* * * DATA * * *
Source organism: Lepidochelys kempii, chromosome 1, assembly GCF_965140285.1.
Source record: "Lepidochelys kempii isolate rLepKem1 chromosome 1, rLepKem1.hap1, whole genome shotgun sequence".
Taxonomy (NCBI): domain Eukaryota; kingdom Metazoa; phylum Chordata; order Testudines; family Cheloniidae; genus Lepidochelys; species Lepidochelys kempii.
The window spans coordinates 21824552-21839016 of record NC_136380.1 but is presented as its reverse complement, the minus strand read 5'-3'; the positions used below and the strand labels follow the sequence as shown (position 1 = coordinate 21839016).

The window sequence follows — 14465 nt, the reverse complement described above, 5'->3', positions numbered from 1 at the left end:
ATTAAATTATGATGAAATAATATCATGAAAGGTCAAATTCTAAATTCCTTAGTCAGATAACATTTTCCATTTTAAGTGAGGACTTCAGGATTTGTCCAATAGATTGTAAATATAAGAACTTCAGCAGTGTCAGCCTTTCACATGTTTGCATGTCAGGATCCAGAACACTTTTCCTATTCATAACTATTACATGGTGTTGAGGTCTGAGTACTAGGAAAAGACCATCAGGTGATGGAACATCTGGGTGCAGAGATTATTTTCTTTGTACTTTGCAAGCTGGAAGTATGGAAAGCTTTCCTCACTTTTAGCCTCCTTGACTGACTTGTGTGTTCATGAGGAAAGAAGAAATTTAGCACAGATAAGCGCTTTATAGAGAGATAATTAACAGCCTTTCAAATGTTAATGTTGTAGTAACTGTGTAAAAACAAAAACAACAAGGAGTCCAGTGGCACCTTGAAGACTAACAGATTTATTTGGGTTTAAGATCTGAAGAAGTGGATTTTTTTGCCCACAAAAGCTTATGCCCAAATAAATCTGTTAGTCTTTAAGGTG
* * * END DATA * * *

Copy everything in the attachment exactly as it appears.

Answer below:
Source organism: Lepidochelys kempii, chromosome 1, assembly GCF_965140285.1.
Source record: "Lepidochelys kempii isolate rLepKem1 chromosome 1, rLepKem1.hap1, whole genome shotgun sequence".
Taxonomy (NCBI): domain Eukaryota; kingdom Metazoa; phylum Chordata; order Testudines; family Cheloniidae; genus Lepidochelys; species Lepidochelys kempii.
The window spans coordinates 21824552-21839016 of record NC_136380.1 but is presented as its reverse complement, the minus strand read 5'-3'; the positions used below and the strand labels follow the sequence as shown (position 1 = coordinate 21839016).

The window sequence follows — 14465 nt, the reverse complement described above, 5'->3', positions numbered from 1 at the left end:
ATTAAATTATGATGAAATAATATCATGAAAGGTCAAATTCTAAATTCCTTAGTCAGATAACATTTTCCATTTTAAGTGAGGACTTCAGGATTTGTCCAATAGATTGTAAATATAAGAACTTCAGCAGTGTCAGCCTTTCACATGTTTGCATGTCAGGATCCAGAACACTTTTCCTATTCATAACTATTACATGGTGTTGAGGTCTGAGTACTAGGAAAAGACCATCAGGTGATGGAACATCTGGGTGCAGAGATTATTTTCTTTGTACTTTGCAAGCTGGAAGTATGGAAAGCTTTCCTCACTTTTAGCCTCCTTGACTGACTTGTGTGTTCATGAGGAAAGAAGAAATTTAGCACAGATAAGCGCTTTATAGAGAGATAATTAACAGCCTTTCAAATGTTAATGTTGTAGTAACTGTGTAAAAACAAAAACAACAAGGAGTCCAGTGGCACCTTGAAGACTAACAGATTTATTTGGGTTTAAGATCTGAAGAAGTGGATTTTTTTGCCCACAAAAGCTTATGCCCAAATAAATCTGTTAGTCTTTAAGGTG